I start all my meetings, coaching calls, and facilitations with celebrations. It is just good neuroscience.
We think successful people have lots to be happy about, but science has shown us that it is the opposite. Happiness helps people be more successful. Similarly, we think that happy people have lots to be grateful for when it is actually the opposite. Gratitude helps people be happier. Shawn Achor has a great TED Talk and two excellent books, The Happiness Advantage & Before Happiness, on the science of all this. It works like this:
Gratitude -> Happiness -> Success
Whether you are focusing on gratitude to be more successful, as a spiritual practice for mindfulness and presence, for brain science, or because it is the season, most of us could all use some help with our gratitude practice. Celebrating means more than just noticing; but taking time (perhaps just a moment) to be genuinely grateful.
I often find myself inviting individuals and groups to become better at gratitude and celebrations, not for “fluff” but because science has shown that by celebrating and being grateful we can prime our brains to be more open to new ideas, creative, efficient, and effective.
So practice your gratitude. Make it a habit. Start each meeting with celebrations to prime your team’s brains to be better. Start each family dinner with specific celebrations to help them cultivate an appreciation for what is good in their lives. Celebrating doesn’t mean that you ignore what isn’t going well, it means cultivating what does go well so you can better manage, keep in perspective, and change what isn’t going well. It’s also a critical part of self-care.
For some of us celebrating can be hard. Here are 5 levels of celebrations and gratitude to help you become better at celebrating. Who knows, perhaps you could even practice being a Jedi celebration!
Keith Discusses Leveraging a Celebration Mindset to Improve Well-being
Level 1 – Uncomfortable
Some of us have a hard time appreciating anything in our life. We downplay birthdays, promotions, public accolades, and dismiss attempts at affirmations for major successes. We are more comfortable focusing on what didn’t go right or the downside of these celebrations – “Another year closer to death” or “Sure there will be a bit more pay, but a lot more work!” This is often because those things we appreciated as children were taken away.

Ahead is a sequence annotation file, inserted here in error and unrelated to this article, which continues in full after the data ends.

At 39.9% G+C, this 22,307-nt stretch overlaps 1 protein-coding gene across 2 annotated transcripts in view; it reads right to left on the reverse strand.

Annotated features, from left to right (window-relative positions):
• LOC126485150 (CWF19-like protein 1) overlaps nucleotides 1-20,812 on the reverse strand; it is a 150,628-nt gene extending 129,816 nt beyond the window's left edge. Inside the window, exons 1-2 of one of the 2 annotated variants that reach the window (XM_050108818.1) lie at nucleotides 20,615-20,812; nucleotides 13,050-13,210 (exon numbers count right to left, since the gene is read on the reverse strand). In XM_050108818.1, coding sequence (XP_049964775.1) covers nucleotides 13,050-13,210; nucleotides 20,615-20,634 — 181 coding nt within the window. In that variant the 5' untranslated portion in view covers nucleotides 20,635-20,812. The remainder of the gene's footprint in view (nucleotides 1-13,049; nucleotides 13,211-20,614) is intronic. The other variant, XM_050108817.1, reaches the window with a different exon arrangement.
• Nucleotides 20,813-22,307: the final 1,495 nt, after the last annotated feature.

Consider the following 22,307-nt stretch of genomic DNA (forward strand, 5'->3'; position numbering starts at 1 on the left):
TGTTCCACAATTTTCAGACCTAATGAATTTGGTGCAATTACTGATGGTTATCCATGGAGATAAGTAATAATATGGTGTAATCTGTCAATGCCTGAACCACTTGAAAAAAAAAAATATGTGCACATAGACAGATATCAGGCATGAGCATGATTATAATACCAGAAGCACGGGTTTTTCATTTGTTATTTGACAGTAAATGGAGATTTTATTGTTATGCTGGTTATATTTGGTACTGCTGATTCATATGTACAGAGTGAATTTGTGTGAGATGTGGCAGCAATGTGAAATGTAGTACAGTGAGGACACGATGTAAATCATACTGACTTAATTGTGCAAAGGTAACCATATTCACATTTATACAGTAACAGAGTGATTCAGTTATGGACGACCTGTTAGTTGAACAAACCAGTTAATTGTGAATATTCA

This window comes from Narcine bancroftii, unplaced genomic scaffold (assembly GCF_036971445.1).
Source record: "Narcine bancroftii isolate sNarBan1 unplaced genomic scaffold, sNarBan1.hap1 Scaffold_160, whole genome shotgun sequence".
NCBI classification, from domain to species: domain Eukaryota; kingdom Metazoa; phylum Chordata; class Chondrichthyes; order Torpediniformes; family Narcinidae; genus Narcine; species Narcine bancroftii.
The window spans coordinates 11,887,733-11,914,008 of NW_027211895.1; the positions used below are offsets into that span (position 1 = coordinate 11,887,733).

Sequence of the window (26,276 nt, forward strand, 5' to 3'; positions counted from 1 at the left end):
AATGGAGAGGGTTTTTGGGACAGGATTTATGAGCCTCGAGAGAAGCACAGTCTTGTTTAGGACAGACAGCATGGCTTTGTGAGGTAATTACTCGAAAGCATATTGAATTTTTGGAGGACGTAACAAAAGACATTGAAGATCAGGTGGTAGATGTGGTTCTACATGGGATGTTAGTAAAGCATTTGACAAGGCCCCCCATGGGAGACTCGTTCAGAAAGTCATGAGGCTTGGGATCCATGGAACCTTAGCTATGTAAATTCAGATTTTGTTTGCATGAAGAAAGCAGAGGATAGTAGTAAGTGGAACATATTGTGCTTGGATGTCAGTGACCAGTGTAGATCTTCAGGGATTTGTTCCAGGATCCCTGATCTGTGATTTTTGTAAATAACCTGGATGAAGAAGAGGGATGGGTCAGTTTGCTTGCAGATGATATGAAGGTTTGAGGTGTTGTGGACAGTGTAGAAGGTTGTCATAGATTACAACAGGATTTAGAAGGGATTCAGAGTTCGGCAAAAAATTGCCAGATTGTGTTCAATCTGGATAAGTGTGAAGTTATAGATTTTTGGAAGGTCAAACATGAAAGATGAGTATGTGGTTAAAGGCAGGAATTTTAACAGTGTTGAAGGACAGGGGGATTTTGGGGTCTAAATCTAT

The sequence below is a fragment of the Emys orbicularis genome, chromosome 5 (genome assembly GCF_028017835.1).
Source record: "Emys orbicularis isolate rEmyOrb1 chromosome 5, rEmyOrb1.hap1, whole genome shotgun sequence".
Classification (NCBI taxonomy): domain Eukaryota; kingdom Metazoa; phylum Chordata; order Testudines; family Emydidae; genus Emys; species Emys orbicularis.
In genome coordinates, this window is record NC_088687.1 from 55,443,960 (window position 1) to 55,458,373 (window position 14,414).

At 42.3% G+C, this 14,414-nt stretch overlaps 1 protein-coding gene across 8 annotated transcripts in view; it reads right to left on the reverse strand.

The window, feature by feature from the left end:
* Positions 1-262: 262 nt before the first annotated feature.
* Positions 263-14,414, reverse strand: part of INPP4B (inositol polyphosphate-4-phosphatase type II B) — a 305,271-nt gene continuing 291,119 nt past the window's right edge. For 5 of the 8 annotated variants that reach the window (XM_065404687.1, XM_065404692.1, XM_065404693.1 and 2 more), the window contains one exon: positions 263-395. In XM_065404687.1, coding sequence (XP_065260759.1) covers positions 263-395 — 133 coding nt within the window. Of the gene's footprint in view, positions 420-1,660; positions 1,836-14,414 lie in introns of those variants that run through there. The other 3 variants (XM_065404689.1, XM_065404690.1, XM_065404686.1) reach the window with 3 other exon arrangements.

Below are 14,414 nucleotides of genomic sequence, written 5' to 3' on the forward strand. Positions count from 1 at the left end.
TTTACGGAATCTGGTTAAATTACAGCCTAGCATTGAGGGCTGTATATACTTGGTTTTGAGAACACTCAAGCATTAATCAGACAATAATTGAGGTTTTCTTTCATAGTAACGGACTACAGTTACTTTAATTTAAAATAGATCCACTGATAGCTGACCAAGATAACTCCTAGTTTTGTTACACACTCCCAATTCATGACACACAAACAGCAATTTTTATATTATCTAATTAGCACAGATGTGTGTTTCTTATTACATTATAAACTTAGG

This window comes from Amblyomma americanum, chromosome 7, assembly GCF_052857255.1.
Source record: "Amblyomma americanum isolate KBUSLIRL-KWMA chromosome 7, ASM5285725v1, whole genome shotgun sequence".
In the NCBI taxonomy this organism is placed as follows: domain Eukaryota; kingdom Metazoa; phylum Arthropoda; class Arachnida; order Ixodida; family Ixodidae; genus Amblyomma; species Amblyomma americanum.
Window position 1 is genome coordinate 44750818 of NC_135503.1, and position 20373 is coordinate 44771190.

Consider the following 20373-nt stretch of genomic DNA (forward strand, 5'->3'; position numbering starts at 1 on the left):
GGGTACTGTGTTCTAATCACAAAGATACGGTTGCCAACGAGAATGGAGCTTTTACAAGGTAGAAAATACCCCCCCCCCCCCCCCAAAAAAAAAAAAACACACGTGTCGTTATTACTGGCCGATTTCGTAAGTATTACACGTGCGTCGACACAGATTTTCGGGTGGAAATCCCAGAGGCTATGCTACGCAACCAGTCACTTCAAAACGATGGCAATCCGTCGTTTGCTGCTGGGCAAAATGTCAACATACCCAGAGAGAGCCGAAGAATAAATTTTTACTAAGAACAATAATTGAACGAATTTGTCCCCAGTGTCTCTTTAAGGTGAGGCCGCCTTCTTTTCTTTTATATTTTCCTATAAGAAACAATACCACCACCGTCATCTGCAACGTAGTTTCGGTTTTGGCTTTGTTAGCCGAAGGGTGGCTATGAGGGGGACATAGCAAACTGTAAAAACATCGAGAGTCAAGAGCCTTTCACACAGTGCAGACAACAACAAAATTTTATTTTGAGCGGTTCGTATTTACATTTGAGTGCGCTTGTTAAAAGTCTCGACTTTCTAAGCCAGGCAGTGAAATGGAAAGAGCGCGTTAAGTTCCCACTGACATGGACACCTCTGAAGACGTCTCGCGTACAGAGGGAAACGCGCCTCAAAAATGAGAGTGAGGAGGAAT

Level 2 – Event Focused
Event-focused celebrators can take time and enjoy the big moments in life. We will have dinner with friends on a birthday or after a major success, but other than that “Let’s not get carried away.” We notice and appreciate these major life events.
Level 3 – Detailed
Practiced celebrators appreciate the smallest things to be grateful for in life. We celebrate the meeting that went well, the unexpected phone call from a friend, the compliment on our new haircut, or just a kind word from a stranger at the coffee shop. It means celebrating that I live in Minnesota and can get bananas and pineapple at a local grocery store in winter for $2.
Level 4 – Wonderful
These celebrators appreciate with wonder the everyday things that others take for granted and wouldn’t even notice. We marvel at simply turning a knob and hot water coming out. We appreciate a complicated computerized car that provides air conditioning, heat, radio, and bluetooth and for the most part, just requires gas in it once a week. We appreciate the beauty of nature around us every day, as well as the cityscape before us – for both, are wondrous beauty in their own ways.
Level 5 -Jedi
What is left to celebrate? The Jedi celebrators practice being grateful for the things that are not good. We celebrate our mistakes for the learning we gain from making them. We celebrate our loss as a reminder of the gift that it was. We celebrate our hurts because they attune us to our humanity. We celebrate the transgressions against us because they help us be clear about who we want to be. We celebrate divorce for the experience the relationship has offered us, the lessons we have learned, and for the possibility of a better relationship as a result. We even celebrate death because there is a whole life worth being grateful for and for the reminder that we only have one short life. I recently listened to Rabbi Jonathan Sacks, who had just lost his mother, explain that he was staying in the experience and feeling of grief until he had found the blessing in it. A Jedi to be sure.